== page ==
Academic journal article Journal of Psychology and Christianity

Further Evidence regarding the Validity of the Quest Orientation

Academic journal article Journal of Psychology and Christianity

Further Evidence regarding the Validity of the Quest Orientation

Article excerpt

Using a sample of 190 religious adults, the Quest scale was factor analyzed and the emerging dimensions were related to other measures of both spirituality and personality. A three-factor solution accounting for approximately 55% of the total variance was obtained. The resulting structure varied from that initially hypothesized by the developers of the Quest scale. The Quest total score and Quest factor scores were correlated with spirituality factors obtained from a principal axis factor analysis of 10 spirituality scales. Observed relationships were relatively small. A canonical correlation analysis was conducted to examine the relationship of Quest factors to personality dimensions of the NEO-FFI. The dimension reduction analysis revealed that a single pair of canonical variates was statistically significant. Most of the relationship between a quest orientation and personality was associated with the personality dimension of openness. The implications of these findings in regard to the validity of the Quest scale as a measure of religious orientation are discussed.

The intrinsic and extrinsic religious orientations articulated by Allport (1950) and Allport and Ross (1967) and operationalized in the Religious Orientation Scale (ROS) have had a profound impact on our thinking and inquiry into matters of religiousness and spirituality (Donahue, 1985; Kosek, 1997). To clarify, an intrinsic religious orientation is characterized by an internalization of religious beliefs, i.e., one who is intrinsically religious lives their religion, and it is their master motive (Allport & Ross, 1967). Donahue (1985) suggested that an intrinsic orientation is an excellent indicator of religious commitment. By contrast, an extrinsic religious orientation is utilitarian in nature, i.e., one who is extrinsically religious is involved in religion for what they can get out of religion, e.g., security, social or business contacts, etc. An extrinsic orientation "does a good job of measuring the sort of religion that gives religion a bad name" (Donahue, 1985, p. 41 6). In Airport's early writings, he discussed a maturity-immaturity distinction associated with intrinsic and extrinsic orientations, respectively, that was not explicitly a part of his later formulations of these two religious orientations (Burris, 1999; Donahue, 1985). Allport (1950) described a mature religious sentiment as "I) well-differentiated; 2) dynamic in character in spite of its derivative nature; 3) productive of a consistent morality; 4) comprehensive; 5) integral; and 6) fundamentally heuristic" (pp. 64-65; as cited in Burris, 1999). This maturity component seemed to include an element of questioning and search for meaning. This was clearly the view of Batson and Ventis (1982) in their interpretation of Airport's work: "... mature religion involves a readiness to doubt and to be self-critical: 'The mature religious sentiment is ordinarily fashioned in the workshop of doubt'" (p. 149).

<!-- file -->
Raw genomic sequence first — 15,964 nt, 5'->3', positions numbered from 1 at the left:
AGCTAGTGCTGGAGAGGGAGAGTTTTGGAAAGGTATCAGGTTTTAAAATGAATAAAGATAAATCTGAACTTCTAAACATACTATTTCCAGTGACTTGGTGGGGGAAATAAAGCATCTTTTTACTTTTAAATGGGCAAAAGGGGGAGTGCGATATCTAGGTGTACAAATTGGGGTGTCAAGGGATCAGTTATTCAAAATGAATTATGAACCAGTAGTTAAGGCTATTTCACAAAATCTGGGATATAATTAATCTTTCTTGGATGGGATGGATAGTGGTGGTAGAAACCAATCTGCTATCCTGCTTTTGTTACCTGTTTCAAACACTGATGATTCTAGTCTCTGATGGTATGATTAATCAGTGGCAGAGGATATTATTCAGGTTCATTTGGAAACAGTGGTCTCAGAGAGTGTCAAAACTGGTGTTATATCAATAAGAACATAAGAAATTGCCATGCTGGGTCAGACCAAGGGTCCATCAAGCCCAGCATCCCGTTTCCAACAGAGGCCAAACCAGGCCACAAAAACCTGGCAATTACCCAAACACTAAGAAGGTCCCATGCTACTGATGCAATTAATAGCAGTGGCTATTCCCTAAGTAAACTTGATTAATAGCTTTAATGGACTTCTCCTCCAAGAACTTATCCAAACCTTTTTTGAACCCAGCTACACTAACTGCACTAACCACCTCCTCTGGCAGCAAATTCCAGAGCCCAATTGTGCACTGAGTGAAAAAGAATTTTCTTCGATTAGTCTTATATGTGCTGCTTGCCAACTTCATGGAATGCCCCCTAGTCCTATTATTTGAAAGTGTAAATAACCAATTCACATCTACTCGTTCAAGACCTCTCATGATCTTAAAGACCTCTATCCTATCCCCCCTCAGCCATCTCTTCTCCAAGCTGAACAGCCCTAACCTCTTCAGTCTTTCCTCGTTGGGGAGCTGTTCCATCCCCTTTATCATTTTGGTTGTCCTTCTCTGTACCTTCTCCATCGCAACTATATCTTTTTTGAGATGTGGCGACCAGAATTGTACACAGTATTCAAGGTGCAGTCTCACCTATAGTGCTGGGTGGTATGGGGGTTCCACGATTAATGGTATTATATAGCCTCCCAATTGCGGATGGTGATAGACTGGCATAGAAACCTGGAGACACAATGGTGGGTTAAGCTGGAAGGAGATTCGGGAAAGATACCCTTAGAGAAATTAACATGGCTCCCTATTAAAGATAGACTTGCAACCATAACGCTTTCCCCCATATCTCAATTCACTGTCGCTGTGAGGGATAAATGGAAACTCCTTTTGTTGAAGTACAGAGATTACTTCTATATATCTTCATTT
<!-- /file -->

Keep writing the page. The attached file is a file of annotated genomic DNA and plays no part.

In 1976, Batson proposed the existence of a third religious orientation to capture this questioning element of religious sentiment not represented within either the intrinsic or extrinsic constructs, that of quest. In describing those with a quest orientation, Batson suggested such individuals tend to "view religion as an endless process of probing and questioning generated by the tensions, contradictions, and tragedies in their own lives and in society" (p. 32). Thus, individuals with a quest orientation view religious beliefs as a means for examining and potentially resolving fundamental life questions regarding meaning and purpose. The initial scale designed to tap Batson's third religious orientation was a six-item instrument called the Interactional Scale (Batson, 1976). This measure was subsequently revised, lengthening the instrument to 12 items and renaming it the Quest scale (Batson & Schoenrade, 1991b). Batson and Schoenrade (1991b) delineated three dimensions that included "readiness to face existential questions without reducing their complexity, self-criticism and perceptions of religious doubts as positive, and openness to change" (p. …

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